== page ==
I saw this video on FB and was really moved by it. Every person in it is extraordinarily beautiful, to remind us that even exceptional beauty and youth does not protect you from the pain and unfairness of color bias.
In the video, USC’s Dr. Lanita Jacobs points out that colonization and slavery play a role in beauty standards today, which is, of course, of no surprise to anybody who is paying attention. But what really struck me is that colorism may go even deeper than that.
I was thinking about ancient Egyptian art where men were often painted in a reddish-brown pigment while women were depicted with a lighter, more yellowish cast. According to Egyptologists, this convention was a marker for wealth and status because it demonstrated visible proof that the woman did not have to work outside, or even go outside–where the sun would naturally darken her skin–as men did.
Which tells us that even in ancient Egypt, beauty standards were deeply tied into notions of wealth and power. It’s no surprise that we see so many of these depictions–after all, only the wealthy could afford ornate tombs in the first place.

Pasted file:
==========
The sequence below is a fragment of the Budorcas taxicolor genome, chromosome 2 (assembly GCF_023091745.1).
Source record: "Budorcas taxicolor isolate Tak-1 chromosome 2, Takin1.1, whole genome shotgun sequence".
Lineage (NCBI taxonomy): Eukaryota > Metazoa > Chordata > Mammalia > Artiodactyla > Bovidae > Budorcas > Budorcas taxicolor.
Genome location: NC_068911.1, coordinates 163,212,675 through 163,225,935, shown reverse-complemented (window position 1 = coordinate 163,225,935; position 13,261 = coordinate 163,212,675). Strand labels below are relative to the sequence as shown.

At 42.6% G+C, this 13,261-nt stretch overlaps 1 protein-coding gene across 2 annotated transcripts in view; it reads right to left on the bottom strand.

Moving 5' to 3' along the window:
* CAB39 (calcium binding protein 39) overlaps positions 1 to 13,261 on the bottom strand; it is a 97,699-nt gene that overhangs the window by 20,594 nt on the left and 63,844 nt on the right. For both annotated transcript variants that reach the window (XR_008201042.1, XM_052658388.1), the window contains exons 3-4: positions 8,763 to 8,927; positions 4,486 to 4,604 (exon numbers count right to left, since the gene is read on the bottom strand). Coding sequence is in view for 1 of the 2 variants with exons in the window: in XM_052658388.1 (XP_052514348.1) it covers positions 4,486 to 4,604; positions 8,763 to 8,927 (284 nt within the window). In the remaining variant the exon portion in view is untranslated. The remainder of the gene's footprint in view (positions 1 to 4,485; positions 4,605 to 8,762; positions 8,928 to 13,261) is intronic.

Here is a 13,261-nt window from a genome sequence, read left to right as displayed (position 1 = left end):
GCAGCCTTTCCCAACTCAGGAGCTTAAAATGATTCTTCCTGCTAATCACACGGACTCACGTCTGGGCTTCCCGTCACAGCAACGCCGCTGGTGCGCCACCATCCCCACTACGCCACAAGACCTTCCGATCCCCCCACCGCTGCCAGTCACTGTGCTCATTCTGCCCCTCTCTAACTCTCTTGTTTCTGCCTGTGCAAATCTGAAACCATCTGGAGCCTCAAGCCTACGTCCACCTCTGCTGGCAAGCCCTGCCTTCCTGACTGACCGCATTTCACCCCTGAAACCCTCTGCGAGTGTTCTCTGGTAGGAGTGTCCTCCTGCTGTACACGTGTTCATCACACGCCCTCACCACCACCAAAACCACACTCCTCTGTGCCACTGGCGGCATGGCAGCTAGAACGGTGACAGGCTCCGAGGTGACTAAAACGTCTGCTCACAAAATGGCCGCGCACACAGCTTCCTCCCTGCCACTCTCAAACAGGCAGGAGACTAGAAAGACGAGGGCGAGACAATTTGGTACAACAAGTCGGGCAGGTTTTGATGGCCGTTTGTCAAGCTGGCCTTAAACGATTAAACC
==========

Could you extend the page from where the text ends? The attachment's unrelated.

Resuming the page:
We see this too in some other ancient cultures, such as Minoan, where upper class women were painted as being very fair, while men were painted in darker shades, likely for the same reason–rich women did not have to work outside while men freely worked and played outside.
Again, wealth, status and power dictate, but structurally, underneath all the colorism, is the idea of “ownership” of women–women as property, as objects, where even their skin tone was a measure of male wealth, power and status.
It is true that in both ancient Egypt and Minoan civilizations, women had a bit more power and rights than they did in, say, ancient Greece where women had zero rights, were actually considered baby-making objects/property, and were barely above slaves in status. But even societies where women had more rights and freedoms, “paleness” was the standard of beauty for no other reason than it showed family wealth, power, and status.
I don’t know how this adds to the conversation except to remind us that racism is deeply intertwined with issues of class, power, gender, and wealth. Scratch one and find the other and vice versa.
We’ve stopped mummifying people for some magical afterworld. Can we stop this too?